Accuracy of left atrial anatomical maps acquired with a multielectrode catheter during catheter ablation for atrial fibrillation

Jacob S. Koruth, E. Kevin Heist, Stephan Danik, Conor D. Barrett, Rajesh Kabra, Dan Blendea, Jeremy Ruskin, Moussa Mansour

Research output: Contribution to journalArticle

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Abstract

Introduction: Left atrial geometry provided by preprocedural MRI/CT imaging studies is often used to guide pulmonary vein isolation. Rapid 3D reconstruction of the left atrium (LA) can be obtained using multielectrode catheters in conjunction with electro-anatomical mapping (EAM) and can also be used to guide ablation. The objective of this study is to assess the accuracy of electro-anatomical left atrial maps acquired with the multispine catheter by comparing them to CT and MRI images. Methods: Forty patients undergoing ablation for atrial fibrillation were studied. All patients underwent preprocedural CT/MRI imaging. 3D reconstructions of the LA were obtained using a multispine catheter with the Ensite/NavX mapping system. The operator was blinded to the results of the preprocedural imaging studies while acquiring the LA maps. Results: Mean map acquisition time was 10.3∈±∈3.0 min. There was a strong correlation between maximum pulmonary vein (PV) ostial length and intervein distances measured on the electro-anatomical maps and on the CT/MRI images. Moreover, 11 patients had right middle PVs which were detected during map acquisition. Six out of nine (67%) early branches of the right inferior PV and three out of three (100%) early branches of right superior PV were also identified. In two patients, one branch of the left superior PV and one branch of the left inferior PV were not detected during mapping. Conclusion: Left atrial anatomical maps acquired using multielectrode catheters in conjunction with EAM are accurate and provide information regarding pulmonary vein dimensions and geometry which is similar to that obtained with CT/MR imaging.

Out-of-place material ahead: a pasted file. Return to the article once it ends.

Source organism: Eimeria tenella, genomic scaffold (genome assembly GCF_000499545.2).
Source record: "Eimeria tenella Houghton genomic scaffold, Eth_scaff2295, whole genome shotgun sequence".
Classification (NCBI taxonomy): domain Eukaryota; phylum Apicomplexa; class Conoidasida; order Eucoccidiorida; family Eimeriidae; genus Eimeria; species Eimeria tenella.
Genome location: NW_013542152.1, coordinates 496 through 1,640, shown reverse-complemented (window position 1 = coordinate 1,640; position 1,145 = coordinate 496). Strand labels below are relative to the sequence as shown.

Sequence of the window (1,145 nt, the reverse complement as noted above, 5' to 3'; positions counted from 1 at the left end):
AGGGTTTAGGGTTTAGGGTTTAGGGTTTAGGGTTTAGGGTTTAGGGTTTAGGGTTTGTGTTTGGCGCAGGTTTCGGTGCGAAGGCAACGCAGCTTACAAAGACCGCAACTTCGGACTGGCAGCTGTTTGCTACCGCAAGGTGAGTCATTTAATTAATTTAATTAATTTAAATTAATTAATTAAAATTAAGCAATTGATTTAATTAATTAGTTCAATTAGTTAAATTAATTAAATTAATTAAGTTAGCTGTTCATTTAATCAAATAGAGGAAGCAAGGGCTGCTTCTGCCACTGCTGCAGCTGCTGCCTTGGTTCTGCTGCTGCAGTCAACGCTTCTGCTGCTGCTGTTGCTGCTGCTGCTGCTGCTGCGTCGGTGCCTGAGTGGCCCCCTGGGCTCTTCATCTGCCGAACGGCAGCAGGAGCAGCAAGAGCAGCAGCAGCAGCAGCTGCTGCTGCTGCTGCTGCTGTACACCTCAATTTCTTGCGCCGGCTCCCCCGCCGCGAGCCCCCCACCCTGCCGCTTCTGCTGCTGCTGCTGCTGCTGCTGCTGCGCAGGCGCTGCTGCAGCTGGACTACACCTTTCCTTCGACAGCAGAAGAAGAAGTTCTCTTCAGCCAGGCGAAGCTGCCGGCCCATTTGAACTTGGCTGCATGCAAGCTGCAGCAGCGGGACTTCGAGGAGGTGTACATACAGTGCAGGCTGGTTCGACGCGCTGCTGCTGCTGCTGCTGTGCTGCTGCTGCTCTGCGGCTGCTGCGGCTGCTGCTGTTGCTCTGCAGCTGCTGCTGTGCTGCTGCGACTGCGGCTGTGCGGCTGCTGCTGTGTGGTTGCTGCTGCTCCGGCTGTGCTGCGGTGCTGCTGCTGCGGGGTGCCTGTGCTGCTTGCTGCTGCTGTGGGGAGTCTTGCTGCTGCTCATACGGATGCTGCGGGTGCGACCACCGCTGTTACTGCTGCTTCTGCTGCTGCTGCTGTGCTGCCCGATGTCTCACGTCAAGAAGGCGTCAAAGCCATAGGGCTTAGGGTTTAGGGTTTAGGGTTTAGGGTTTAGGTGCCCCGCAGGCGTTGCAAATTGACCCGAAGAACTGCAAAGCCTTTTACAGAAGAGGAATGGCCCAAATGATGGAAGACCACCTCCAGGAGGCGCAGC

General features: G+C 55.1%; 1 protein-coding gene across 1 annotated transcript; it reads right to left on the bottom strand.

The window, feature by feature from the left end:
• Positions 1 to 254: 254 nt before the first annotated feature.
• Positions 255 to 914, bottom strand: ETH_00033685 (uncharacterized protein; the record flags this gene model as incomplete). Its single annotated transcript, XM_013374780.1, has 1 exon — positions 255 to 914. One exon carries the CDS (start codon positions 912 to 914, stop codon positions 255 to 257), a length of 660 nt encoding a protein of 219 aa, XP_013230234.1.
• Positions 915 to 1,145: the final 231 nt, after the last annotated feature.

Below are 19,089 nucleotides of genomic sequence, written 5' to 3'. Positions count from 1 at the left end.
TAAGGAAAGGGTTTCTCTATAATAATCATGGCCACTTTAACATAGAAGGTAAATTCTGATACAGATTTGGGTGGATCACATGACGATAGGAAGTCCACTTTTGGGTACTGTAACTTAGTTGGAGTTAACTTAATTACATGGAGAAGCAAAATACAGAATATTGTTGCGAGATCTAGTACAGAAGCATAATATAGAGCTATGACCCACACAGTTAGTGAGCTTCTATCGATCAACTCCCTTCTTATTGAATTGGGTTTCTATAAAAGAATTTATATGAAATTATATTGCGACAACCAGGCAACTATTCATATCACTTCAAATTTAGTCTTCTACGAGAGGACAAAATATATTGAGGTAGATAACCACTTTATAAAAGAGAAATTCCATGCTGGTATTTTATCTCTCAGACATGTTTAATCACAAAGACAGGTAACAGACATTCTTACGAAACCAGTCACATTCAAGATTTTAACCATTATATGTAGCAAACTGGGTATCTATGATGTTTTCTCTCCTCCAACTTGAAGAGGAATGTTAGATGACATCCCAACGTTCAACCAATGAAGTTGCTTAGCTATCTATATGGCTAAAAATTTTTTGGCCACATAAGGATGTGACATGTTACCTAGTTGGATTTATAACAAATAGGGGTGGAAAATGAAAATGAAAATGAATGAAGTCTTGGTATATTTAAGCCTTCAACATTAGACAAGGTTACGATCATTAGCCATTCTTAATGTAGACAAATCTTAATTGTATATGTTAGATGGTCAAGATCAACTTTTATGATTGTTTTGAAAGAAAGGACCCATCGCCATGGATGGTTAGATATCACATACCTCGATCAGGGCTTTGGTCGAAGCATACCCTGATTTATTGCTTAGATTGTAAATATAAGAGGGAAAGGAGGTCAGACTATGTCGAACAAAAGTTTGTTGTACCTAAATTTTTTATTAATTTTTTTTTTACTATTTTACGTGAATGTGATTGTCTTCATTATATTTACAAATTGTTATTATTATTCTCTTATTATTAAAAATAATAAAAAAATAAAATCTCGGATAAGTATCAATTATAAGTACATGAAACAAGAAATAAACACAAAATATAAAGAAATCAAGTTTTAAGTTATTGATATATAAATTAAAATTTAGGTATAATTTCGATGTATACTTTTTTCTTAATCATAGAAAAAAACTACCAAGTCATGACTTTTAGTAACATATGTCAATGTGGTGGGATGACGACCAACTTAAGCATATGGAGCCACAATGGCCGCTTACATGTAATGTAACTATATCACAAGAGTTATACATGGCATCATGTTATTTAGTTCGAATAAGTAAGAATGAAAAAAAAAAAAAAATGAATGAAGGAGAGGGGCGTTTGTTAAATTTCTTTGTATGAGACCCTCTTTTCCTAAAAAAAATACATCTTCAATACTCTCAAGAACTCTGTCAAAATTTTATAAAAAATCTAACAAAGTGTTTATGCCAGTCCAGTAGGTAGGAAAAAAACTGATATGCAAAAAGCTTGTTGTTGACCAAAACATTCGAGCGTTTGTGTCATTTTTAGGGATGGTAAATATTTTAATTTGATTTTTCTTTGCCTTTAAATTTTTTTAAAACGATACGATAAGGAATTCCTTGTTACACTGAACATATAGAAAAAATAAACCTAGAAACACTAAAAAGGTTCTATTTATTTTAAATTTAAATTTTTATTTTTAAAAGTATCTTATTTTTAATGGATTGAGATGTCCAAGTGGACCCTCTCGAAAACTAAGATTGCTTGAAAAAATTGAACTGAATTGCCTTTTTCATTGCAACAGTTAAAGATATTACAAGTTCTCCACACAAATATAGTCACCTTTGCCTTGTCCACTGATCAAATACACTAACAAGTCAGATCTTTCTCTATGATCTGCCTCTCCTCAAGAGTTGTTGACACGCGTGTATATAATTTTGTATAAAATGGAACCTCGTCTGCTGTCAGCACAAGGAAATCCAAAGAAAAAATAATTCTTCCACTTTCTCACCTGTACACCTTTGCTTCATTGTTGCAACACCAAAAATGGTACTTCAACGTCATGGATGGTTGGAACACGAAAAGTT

Original languageEnglish (US)
Pages (from-to)45-51
Number of pages7
JournalJournal of Interventional Cardiac Electrophysiology
Volume32
Issue number1
DOIs
StatePublished - Jan 1 2011

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Catheter Ablation
Pulmonary Veins
Atrial Fibrillation
Catheters
Heart Atria
Patient Rights

All Science Journal Classification (ASJC) codes

  • Cardiology and Cardiovascular Medicine
  • Physiology (medical)

Cite this

Accuracy of left atrial anatomical maps acquired with a multielectrode catheter during catheter ablation for atrial fibrillation. / Koruth, Jacob S.; Heist, E. Kevin; Danik, Stephan; Barrett, Conor D.; Kabra, Rajesh; Blendea, Dan; Ruskin, Jeremy; Mansour, Moussa.

In: Journal of Interventional Cardiac Electrophysiology, Vol. 32, No. 1, 01.01.2011, p. 45-51.